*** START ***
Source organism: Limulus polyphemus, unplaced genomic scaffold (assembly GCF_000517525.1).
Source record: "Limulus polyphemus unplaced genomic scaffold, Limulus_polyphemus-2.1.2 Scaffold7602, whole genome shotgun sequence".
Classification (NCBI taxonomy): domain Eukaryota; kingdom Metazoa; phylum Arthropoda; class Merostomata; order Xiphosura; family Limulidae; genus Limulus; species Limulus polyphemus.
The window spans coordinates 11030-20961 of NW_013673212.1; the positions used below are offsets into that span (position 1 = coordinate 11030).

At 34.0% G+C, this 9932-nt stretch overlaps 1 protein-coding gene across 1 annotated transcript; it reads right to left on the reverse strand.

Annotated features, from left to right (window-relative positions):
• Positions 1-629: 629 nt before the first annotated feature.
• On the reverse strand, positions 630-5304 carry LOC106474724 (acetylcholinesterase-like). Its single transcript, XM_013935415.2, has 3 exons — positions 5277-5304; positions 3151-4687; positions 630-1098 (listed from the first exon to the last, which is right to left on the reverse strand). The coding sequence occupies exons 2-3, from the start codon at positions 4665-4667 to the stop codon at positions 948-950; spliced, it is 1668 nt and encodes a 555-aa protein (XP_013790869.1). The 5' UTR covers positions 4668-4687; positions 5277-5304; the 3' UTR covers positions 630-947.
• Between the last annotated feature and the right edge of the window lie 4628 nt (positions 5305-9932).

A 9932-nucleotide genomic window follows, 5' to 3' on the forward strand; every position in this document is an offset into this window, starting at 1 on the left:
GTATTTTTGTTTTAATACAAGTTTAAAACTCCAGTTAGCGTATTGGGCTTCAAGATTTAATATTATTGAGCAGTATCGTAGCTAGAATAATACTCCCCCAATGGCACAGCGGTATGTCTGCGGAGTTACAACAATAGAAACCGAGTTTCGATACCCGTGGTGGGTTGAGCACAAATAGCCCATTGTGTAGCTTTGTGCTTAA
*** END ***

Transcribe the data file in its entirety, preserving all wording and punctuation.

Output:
Source organism: Limulus polyphemus, unplaced genomic scaffold (assembly GCF_000517525.1).
Source record: "Limulus polyphemus unplaced genomic scaffold, Limulus_polyphemus-2.1.2 Scaffold7602, whole genome shotgun sequence".
Classification (NCBI taxonomy): domain Eukaryota; kingdom Metazoa; phylum Arthropoda; class Merostomata; order Xiphosura; family Limulidae; genus Limulus; species Limulus polyphemus.
The window spans coordinates 11030-20961 of NW_013673212.1; the positions used below are offsets into that span (position 1 = coordinate 11030).

At 34.0% G+C, this 9932-nt stretch overlaps 1 protein-coding gene across 1 annotated transcript; it reads right to left on the reverse strand.

Annotated features, from left to right (window-relative positions):
• Positions 1-629: 629 nt before the first annotated feature.
• On the reverse strand, positions 630-5304 carry LOC106474724 (acetylcholinesterase-like). Its single transcript, XM_013935415.2, has 3 exons — positions 5277-5304; positions 3151-4687; positions 630-1098 (listed from the first exon to the last, which is right to left on the reverse strand). The coding sequence occupies exons 2-3, from the start codon at positions 4665-4667 to the stop codon at positions 948-950; spliced, it is 1668 nt and encodes a 555-aa protein (XP_013790869.1). The 5' UTR covers positions 4668-4687; positions 5277-5304; the 3' UTR covers positions 630-947.
• Between the last annotated feature and the right edge of the window lie 4628 nt (positions 5305-9932).

A 9932-nucleotide genomic window follows, 5' to 3' on the forward strand; every position in this document is an offset into this window, starting at 1 on the left:
GTATTTTTGTTTTAATACAAGTTTAAAACTCCAGTTAGCGTATTGGGCTTCAAGATTTAATATTATTGAGCAGTATCGTAGCTAGAATAATACTCCCCCAATGGCACAGCGGTATGTCTGCGGAGTTACAACAATAGAAACCGAGTTTCGATACCCGTGGTGGGTTGAGCACAAATAGCCCATTGTGTAGCTTTGTGCTTAA